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Destroyer General Chem Q201

Meas

Full Member
May 14, 2009
151
0
51
  1. Dental Student
HOw many ml of 0.120M KOH must be added to 60ml of 0.2M HF to produce a solution with a pH of 3.3? (pKa of HF is 3.3)

Ans: 5ml

- THe answer key shows that c1v1 = c2v2 eqn can be used.
- When I first approach this question, I quickly use the pH to find out how much [H+] is needed.

Please help! Thanks in advance!
 

nze82

Full Member
May 15, 2009
1,922
3
0
CA
  1. Dental Student
HOw many ml of 0.120M KOH must be added to 60ml of 0.2M HF to produce a solution with a pH of 3.3? (pKa of HF is 3.3)

Ans: 5ml

- THe answer key shows that c1v1 = c2v2 eqn can be used.
- When I first approach this question, I quickly use the pH to find out how much [H+] is needed.

Please help! Thanks in advance!

Notice how pKa = pH. This is the characteristic of the half point. Why?
Remember that:
pH = pKa + log [A-]/[HA]

At half point [A-] = [HA], so log [A-]/[HA] = 1, so:
pH = pKa + log1 = pKa

So, in this example, you just need to find the volume of KOH added to reach the half point. How?

Use M1V1 = M2V2

V1(0.12M) = (60ml)(0.2M)
V1 = 100ml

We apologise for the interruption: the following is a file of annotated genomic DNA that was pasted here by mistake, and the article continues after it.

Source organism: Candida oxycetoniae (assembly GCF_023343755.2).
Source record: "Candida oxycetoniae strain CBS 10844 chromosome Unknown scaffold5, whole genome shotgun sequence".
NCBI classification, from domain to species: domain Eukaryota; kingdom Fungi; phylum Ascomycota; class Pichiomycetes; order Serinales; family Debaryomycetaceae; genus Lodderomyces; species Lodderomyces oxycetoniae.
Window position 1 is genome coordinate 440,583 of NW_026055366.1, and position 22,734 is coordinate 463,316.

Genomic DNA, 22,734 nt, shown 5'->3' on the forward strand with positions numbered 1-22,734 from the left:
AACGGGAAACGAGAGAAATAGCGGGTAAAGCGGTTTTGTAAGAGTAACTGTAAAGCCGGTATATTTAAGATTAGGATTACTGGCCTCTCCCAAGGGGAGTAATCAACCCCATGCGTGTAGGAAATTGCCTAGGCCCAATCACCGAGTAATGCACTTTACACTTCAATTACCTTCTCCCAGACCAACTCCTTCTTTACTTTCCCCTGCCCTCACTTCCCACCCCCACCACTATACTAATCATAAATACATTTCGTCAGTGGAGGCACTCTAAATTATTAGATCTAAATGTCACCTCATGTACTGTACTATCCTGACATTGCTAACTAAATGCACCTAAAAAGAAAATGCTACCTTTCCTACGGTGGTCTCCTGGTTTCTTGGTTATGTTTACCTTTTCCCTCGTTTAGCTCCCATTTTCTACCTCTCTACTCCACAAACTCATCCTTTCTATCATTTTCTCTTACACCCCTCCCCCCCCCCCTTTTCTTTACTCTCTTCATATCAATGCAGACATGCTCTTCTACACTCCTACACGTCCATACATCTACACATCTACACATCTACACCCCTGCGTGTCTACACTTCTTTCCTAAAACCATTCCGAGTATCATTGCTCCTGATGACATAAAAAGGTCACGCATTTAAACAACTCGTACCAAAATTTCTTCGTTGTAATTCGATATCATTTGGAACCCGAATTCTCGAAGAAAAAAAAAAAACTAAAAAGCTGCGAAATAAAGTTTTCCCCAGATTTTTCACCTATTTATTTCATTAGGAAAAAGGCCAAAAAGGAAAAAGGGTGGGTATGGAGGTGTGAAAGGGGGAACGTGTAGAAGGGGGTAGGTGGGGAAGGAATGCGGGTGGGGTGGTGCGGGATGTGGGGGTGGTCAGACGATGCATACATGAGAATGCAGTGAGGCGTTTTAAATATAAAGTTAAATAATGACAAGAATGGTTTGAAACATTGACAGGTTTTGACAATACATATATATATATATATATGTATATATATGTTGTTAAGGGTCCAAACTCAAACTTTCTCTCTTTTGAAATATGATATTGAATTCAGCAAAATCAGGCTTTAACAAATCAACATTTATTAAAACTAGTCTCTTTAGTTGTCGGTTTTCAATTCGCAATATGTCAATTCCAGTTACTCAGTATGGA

However, this is the volume of KOH added to reach the equivalence point; whereas, we're looking for the volume at the half-point. So, just divide this volume by 2.

Ans: 100ml/2 = 50ml
 
Last edited:

whawha

Full Member
10+ Year Member
Apr 1, 2009
370
0
0
What nze82 did is perfectly correct, and I think the answer should be 50 mL, not 5 mL as given in the solution.

Here is how I approached this problem before I looked at the solution.

# of moles of [H+] in HF = 0.2 * 0.06 = 0.012

At pKa (given to be 3.3), it will lose 50% of the protons, which means it will have 0.006 moles of [H+]

That means, a certain amount of OH- needs to be used to get reacted with 0.006 moles of [H+] of the 0.012.

x mL of KOH = 0.006 moles / 0.12 M = 0.05 L = 50 mL

Hope this helps.
 
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